Magneto-Fluid Dynamics Seminar
Magnetic Reconnection in Three Dimensional Space
Speaker: Allen Boozer, Columbia University
Location: Warren Weaver Hall 905
Date: Tuesday, January 30, 2018, 11 a.m.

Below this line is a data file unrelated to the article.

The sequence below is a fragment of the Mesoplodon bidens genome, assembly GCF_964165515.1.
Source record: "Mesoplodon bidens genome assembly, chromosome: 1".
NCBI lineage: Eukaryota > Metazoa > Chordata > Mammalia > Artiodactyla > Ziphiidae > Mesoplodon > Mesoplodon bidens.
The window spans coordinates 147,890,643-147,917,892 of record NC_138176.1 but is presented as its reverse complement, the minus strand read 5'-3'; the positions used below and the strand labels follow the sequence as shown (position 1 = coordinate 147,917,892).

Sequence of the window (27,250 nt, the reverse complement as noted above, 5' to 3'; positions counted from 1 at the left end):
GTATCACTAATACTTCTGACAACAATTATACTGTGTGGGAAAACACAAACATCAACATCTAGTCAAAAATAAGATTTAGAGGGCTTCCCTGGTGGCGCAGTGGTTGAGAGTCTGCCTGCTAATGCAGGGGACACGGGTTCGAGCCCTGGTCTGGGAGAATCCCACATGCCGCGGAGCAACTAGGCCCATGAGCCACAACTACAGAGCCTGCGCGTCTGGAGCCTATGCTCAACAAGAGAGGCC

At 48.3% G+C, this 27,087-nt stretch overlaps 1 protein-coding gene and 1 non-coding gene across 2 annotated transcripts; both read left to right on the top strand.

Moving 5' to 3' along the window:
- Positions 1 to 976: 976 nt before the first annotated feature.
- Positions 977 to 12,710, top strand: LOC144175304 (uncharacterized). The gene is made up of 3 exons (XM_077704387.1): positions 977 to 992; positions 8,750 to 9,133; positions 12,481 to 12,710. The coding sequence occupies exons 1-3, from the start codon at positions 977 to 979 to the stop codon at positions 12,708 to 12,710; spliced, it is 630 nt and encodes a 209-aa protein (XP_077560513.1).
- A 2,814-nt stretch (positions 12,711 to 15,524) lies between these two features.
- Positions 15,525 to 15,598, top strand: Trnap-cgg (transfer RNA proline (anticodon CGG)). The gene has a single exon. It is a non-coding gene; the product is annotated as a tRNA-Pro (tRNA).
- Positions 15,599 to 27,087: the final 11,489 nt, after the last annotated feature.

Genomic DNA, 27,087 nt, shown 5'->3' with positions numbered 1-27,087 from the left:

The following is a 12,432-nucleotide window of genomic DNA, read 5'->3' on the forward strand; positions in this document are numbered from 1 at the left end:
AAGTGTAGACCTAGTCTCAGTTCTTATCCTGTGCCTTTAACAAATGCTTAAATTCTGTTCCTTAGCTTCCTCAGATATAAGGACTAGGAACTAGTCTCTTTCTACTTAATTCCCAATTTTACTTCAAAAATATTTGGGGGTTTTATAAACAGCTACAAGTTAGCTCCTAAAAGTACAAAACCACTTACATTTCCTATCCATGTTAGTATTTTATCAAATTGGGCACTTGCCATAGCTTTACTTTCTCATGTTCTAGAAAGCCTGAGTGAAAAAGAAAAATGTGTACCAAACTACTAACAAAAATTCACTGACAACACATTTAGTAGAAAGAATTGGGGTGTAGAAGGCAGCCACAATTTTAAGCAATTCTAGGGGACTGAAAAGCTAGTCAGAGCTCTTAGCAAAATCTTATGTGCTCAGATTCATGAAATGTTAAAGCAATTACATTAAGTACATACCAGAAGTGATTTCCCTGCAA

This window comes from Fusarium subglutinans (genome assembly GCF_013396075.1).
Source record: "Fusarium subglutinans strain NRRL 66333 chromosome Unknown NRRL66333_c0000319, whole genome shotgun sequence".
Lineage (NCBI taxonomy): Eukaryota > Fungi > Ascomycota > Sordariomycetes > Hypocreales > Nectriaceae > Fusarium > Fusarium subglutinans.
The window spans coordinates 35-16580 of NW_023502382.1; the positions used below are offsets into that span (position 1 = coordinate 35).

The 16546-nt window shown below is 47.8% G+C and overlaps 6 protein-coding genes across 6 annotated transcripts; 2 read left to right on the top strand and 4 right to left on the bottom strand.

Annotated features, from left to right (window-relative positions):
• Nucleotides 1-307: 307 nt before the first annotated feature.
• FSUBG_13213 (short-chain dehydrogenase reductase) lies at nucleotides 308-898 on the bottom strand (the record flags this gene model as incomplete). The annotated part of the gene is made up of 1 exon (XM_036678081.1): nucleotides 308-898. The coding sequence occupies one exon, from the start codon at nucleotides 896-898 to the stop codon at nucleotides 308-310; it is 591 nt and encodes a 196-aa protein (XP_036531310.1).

The breaking of magnetic field line connections is of fundamental importance in essentially all applications of plasma physics: laboratory to astrophysics. For sixty years the theory of magnetic reconnection has been focused on two-coordinate models. When dissipative time scales far exceed natural evolution times, such models are not realistic for ordinary three dimensional space. The ideal (dissipationless) evolution of a magnetic field is shown to in general lead to a state in which the magnetic field lines change their connections on an Alfvénic (inertial), not resistive, time scale. Only a finite mass of the lightest current carrier, the electron, is required. During the reconnection, the gradient in j_||/B relaxes while conserving magnetic helicity in the reconnecting region. This implies a definite amount of energy is released from the magnetic field and transferred to shear Alfvén waves, which in turn transfer their energy to the plasma. When there is a strong non-reconnecting component of the magnetic field, called a guide field, j_||/B obeys the same evolution equation as that of an impurity being mixed into a fluid by stirring. Although the enhancement of mixing by stirring has been recognized by every cook for many millennia, the analogous effect in magnetic reconnection is not generally recognized. An interesting mathematical difference is a three-coordinate model is required for the enhancement of magnetic reconnection while only two coordinates are required in fluid mixing. The issue is the number of spatial coordinates required to obtain an exponential spatial separation of magnetic field lines versus streamlines of a fluid flow.